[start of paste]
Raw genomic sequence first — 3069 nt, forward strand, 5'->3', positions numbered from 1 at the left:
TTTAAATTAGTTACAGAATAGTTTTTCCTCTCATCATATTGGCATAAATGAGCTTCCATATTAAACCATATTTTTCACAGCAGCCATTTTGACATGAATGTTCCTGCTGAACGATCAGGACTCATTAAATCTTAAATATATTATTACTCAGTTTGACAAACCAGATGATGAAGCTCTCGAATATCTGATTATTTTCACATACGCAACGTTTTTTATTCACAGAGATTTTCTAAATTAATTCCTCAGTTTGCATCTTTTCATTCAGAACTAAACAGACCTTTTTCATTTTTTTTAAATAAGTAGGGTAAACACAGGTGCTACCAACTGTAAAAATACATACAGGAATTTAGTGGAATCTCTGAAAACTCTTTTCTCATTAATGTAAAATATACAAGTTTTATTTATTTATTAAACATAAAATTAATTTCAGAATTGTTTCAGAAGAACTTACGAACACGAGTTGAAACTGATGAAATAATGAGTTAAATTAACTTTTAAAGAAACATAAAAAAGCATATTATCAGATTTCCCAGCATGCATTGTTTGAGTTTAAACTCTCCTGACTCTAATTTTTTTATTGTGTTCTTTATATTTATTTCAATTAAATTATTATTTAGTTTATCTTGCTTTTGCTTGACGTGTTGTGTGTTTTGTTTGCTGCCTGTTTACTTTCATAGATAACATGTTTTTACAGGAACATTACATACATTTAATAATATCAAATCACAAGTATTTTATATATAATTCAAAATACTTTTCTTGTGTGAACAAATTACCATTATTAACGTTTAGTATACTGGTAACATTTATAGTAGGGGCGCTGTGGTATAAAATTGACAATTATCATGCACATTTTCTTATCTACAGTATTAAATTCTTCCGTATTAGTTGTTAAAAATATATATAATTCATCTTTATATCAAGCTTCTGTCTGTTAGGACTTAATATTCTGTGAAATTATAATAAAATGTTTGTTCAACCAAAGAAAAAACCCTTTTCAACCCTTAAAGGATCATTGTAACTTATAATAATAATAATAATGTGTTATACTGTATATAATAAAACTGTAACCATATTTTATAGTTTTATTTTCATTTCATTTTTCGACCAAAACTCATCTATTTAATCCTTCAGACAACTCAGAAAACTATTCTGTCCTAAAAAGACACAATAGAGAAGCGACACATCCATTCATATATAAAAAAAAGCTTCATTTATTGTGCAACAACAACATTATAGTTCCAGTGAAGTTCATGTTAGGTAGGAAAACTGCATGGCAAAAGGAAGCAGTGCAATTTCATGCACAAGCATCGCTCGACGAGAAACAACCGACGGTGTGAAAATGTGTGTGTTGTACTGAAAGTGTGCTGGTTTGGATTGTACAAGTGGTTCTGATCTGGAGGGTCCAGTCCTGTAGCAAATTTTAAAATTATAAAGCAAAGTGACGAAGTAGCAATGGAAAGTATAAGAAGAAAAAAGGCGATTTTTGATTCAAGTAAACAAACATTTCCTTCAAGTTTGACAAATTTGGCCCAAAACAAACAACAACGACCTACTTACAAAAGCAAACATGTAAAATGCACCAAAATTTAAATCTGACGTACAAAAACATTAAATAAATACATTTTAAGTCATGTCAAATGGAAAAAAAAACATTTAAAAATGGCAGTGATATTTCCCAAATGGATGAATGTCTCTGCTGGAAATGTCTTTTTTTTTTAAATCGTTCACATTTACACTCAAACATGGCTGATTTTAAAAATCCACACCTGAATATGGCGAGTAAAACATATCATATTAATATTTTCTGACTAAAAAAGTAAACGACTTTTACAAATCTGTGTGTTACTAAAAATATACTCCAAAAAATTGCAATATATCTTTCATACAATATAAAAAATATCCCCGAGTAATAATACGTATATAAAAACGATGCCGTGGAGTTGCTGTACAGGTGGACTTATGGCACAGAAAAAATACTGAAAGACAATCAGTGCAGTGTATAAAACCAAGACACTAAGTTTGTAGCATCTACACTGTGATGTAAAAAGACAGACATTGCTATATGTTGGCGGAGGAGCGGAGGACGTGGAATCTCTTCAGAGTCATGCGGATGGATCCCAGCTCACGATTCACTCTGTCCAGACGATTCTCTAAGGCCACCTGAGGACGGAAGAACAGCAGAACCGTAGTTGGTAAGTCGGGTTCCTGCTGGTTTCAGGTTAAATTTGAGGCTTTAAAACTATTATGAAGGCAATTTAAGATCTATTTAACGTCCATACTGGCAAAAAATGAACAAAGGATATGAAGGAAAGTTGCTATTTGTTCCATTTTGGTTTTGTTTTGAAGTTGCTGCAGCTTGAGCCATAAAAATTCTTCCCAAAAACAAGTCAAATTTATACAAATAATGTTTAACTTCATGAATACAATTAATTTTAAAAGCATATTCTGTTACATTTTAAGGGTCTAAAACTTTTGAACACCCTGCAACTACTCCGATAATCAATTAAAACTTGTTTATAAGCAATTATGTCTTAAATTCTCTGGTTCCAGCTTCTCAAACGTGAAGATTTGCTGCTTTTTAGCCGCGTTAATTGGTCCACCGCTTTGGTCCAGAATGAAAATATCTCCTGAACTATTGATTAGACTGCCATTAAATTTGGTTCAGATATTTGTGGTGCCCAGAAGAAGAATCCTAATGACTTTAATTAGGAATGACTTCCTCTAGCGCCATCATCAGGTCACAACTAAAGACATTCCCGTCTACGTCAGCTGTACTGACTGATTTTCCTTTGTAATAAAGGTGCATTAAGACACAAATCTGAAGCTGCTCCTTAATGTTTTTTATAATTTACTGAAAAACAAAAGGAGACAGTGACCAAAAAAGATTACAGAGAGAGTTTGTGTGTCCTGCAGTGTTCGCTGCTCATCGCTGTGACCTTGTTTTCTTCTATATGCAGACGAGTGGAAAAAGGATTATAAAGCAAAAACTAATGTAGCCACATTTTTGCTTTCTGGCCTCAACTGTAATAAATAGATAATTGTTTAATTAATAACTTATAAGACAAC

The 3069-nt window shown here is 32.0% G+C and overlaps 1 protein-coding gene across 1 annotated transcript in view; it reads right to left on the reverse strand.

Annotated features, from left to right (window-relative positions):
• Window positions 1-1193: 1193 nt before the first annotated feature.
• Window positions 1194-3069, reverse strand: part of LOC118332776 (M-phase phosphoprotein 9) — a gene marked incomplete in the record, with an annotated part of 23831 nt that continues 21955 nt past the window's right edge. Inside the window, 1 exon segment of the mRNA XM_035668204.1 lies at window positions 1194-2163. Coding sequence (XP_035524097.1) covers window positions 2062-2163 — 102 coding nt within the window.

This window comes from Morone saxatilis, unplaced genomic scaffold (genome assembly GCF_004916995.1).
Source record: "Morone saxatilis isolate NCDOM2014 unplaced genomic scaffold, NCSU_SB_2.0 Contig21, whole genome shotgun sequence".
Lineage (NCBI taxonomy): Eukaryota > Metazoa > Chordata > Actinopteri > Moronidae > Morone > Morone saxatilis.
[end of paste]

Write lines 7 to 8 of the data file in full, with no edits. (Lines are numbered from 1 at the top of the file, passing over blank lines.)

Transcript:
This window comes from Morone saxatilis, unplaced genomic scaffold (genome assembly GCF_004916995.1).
Source record: "Morone saxatilis isolate NCDOM2014 unplaced genomic scaffold, NCSU_SB_2.0 Contig21, whole genome shotgun sequence".